Cameron Huddleston: 7 Ways to Save on Home Decor

The Kosher Gourmet by Steve Petusevsky Exploring ingredients as edible-stuffed containers (TWO RECIPES + TIPS & TECHINQUES)

Jewish World Review June 12, 2007 / 26 Sivan, 5767

Monument to murder

By Cal Thomas


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http://www.JewishWorldReview.com | Should anyone remain at the real end of history to chronicle a list of humanity's worst systems for the benefit of any left to read it, the legacy of communism is sure to be at, or near, the top.


That's why it is especially appropriate that in Washington, D.C., this week a Victims of Communism Memorial will be dedicated.


With the fall of the Berlin Wall in 1989 and the quick collapse of the Soviet Union, many embraced the idea that the world had become free, or was headed in freedom's direction. That one-quarter of the world population remained under communist dictatorship in China seemed of less concern than the dissolution of Soviet Russia. The Tiananmen Square Massacre in June of 1989 reminded the West that communism was as deadly to those who opposed it in China as it had been in the Soviet Union. But the West's attention span is short and soon American companies were happy to do business with China because our commitment to the bottom line is stronger than it is to the moral line.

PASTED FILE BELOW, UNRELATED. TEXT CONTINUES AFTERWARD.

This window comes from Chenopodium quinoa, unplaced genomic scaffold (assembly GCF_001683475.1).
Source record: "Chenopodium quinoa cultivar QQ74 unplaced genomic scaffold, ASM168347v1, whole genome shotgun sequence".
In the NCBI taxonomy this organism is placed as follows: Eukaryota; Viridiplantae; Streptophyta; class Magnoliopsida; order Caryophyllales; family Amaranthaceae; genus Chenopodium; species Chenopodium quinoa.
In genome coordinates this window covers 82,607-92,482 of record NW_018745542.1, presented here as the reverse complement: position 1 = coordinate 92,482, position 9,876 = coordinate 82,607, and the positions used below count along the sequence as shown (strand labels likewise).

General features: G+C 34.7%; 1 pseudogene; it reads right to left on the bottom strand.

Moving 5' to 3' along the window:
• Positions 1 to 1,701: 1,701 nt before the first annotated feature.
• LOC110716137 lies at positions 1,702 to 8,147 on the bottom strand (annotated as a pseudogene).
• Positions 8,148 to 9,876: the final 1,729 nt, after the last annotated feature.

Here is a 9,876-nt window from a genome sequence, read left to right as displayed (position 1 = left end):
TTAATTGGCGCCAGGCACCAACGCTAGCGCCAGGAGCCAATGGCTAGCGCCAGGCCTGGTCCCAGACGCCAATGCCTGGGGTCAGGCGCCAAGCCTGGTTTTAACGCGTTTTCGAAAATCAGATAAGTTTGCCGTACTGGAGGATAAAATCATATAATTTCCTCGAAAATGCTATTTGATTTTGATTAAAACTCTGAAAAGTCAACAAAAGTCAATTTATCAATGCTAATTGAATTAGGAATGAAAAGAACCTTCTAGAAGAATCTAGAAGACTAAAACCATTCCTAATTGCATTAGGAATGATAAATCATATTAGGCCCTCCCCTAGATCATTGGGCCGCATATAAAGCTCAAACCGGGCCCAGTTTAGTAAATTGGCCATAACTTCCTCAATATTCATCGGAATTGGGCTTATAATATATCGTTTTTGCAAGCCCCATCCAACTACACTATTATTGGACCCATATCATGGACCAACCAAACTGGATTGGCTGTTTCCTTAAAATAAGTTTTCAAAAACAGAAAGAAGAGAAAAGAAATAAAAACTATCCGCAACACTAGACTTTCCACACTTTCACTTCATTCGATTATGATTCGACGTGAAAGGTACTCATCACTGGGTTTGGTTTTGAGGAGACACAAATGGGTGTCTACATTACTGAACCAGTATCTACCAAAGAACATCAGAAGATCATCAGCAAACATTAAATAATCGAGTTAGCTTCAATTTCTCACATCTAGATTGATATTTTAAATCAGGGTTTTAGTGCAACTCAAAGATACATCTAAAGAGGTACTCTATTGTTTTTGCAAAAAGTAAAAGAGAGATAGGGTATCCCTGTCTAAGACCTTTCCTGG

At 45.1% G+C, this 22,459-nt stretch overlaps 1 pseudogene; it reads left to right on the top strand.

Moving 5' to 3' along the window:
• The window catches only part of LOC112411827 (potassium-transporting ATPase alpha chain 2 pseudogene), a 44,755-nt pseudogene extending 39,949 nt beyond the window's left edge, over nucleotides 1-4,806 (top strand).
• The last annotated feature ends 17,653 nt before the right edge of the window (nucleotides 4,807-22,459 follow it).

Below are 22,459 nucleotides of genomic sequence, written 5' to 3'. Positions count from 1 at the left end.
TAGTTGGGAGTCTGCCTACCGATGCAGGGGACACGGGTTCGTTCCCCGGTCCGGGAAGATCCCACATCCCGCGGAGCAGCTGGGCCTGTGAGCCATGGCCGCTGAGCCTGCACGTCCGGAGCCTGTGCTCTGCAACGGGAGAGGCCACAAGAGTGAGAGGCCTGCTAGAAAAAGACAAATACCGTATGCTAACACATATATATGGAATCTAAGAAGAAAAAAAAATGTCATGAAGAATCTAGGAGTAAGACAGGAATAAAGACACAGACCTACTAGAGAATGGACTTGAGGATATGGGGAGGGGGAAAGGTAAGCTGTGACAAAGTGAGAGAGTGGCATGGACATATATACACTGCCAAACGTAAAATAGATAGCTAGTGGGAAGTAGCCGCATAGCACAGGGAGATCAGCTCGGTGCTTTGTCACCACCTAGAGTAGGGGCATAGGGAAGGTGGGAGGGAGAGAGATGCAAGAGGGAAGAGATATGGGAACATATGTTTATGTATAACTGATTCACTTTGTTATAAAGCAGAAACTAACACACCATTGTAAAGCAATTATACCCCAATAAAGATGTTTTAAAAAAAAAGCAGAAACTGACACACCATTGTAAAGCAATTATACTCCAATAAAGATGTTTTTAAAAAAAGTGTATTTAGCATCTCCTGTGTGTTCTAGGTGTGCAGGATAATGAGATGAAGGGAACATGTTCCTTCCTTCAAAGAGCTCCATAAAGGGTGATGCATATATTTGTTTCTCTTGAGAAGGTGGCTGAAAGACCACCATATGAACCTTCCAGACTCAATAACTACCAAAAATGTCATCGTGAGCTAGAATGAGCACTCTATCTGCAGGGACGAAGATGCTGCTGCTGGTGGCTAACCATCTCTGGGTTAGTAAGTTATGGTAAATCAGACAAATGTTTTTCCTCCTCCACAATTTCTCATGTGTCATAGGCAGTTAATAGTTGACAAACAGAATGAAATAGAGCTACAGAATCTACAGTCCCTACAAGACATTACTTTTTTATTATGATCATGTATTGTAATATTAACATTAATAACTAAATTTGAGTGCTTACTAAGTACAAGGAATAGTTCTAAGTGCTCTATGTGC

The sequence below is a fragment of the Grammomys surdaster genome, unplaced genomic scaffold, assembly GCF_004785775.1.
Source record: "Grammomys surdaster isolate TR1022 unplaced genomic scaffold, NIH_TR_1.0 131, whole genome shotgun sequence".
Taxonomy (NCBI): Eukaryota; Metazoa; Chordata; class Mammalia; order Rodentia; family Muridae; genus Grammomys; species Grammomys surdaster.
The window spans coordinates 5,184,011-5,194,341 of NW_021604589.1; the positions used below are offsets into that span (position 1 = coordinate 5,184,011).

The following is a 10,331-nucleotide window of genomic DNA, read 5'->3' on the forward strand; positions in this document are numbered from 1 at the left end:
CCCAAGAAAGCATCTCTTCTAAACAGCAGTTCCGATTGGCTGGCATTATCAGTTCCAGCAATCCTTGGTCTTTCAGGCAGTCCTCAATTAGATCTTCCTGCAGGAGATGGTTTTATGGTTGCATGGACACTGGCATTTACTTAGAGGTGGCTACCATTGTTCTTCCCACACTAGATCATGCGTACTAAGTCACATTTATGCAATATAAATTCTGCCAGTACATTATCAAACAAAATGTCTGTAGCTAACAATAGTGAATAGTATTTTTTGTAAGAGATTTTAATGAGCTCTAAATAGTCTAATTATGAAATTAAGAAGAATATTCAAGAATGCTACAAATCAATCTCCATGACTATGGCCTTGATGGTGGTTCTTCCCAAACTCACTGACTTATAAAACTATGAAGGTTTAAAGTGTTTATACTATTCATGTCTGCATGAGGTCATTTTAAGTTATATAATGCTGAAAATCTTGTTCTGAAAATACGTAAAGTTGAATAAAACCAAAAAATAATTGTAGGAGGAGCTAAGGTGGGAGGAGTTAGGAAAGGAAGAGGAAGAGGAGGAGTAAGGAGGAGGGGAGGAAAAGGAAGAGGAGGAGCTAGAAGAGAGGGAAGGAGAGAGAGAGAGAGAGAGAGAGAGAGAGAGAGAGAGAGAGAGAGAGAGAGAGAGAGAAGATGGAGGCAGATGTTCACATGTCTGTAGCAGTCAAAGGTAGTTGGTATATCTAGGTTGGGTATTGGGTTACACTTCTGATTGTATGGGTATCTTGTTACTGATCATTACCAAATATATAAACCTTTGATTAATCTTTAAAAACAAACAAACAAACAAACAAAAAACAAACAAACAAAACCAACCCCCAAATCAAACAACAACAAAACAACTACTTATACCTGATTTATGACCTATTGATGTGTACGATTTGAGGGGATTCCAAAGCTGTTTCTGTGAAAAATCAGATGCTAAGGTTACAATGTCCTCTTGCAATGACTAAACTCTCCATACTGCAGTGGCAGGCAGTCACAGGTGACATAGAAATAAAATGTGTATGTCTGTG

Lee Edwards, the chairman of The Victims of Communism Memorial Foundation (VOCMF), has attracted bipartisan support for the memorial, including Rep. Tom Lantos (D-Calif.) and Rep. Dana Rohrabacher (R-Calif.), who are offering remarks at the dedication. It comes on the 20th anniversary of Ronald Reagan's Berlin speech during which he famously said, "Mr. Gorbachev, tear down this wall."


The brutality of communism was quickly swept under history's rug, in large part because so many on the left had embraced it as the solution to humankind's problems. The memorial stands as a rebuke to such twisted thinking.


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"The Black Book of Communism: Crimes, Terror, Repression" by Stephane Courtois, Nicolas Werth, Jean-Louis Panne, Andrzej Paczkowski, Karel Bartosek and Jean-Louis Margolin lists by country the number of people murdered under communist regimes: 65 million (and counting) in China; 20 million in the Soviet Union, 2 million (and counting) in North Korea, 2 million in Cambodia, 1.7 million in Africa, 1.5 million in Afghanistan, 1 million in Vietnam, 1 million in communist Eastern Europe and 150,000 in Latin America.